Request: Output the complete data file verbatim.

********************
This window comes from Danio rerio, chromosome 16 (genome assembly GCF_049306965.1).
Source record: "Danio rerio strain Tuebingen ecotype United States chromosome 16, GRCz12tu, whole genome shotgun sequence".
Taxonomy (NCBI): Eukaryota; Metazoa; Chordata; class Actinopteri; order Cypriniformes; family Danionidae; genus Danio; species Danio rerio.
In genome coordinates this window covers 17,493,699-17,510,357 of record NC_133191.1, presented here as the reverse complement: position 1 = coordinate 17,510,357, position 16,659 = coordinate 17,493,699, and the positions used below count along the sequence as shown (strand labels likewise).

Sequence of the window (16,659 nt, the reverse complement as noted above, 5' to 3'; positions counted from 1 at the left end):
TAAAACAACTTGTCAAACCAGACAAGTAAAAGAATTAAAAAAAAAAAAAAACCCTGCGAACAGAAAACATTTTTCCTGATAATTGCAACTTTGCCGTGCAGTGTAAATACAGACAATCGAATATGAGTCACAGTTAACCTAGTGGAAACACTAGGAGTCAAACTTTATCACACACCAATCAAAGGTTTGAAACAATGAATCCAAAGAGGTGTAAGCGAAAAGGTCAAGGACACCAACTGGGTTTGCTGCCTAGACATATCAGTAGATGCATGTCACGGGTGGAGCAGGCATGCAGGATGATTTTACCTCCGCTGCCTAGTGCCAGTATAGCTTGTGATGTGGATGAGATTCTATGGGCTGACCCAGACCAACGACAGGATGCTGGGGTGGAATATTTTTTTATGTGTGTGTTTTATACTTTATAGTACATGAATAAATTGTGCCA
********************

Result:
This window comes from Danio rerio, chromosome 16 (genome assembly GCF_049306965.1).
Source record: "Danio rerio strain Tuebingen ecotype United States chromosome 16, GRCz12tu, whole genome shotgun sequence".
Taxonomy (NCBI): Eukaryota; Metazoa; Chordata; class Actinopteri; order Cypriniformes; family Danionidae; genus Danio; species Danio rerio.
In genome coordinates this window covers 17,493,699-17,510,357 of record NC_133191.1, presented here as the reverse complement: position 1 = coordinate 17,510,357, position 16,659 = coordinate 17,493,699, and the positions used below count along the sequence as shown (strand labels likewise).

Sequence of the window (16,659 nt, the reverse complement as noted above, 5' to 3'; positions counted from 1 at the left end):
TAAAACAACTTGTCAAACCAGACAAGTAAAAGAATTAAAAAAAAAAAAAAACCCTGCGAACAGAAAACATTTTTCCTGATAATTGCAACTTTGCCGTGCAGTGTAAATACAGACAATCGAATATGAGTCACAGTTAACCTAGTGGAAACACTAGGAGTCAAACTTTATCACACACCAATCAAAGGTTTGAAACAATGAATCCAAAGAGGTGTAAGCGAAAAGGTCAAGGACACCAACTGGGTTTGCTGCCTAGACATATCAGTAGATGCATGTCACGGGTGGAGCAGGCATGCAGGATGATTTTACCTCCGCTGCCTAGTGCCAGTATAGCTTGTGATGTGGATGAGATTCTATGGGCTGACCCAGACCAACGACAGGATGCTGGGGTGGAATATTTTTTTATGTGTGTGTTTTATACTTTATAGTACATGAATAAATTGTGCCA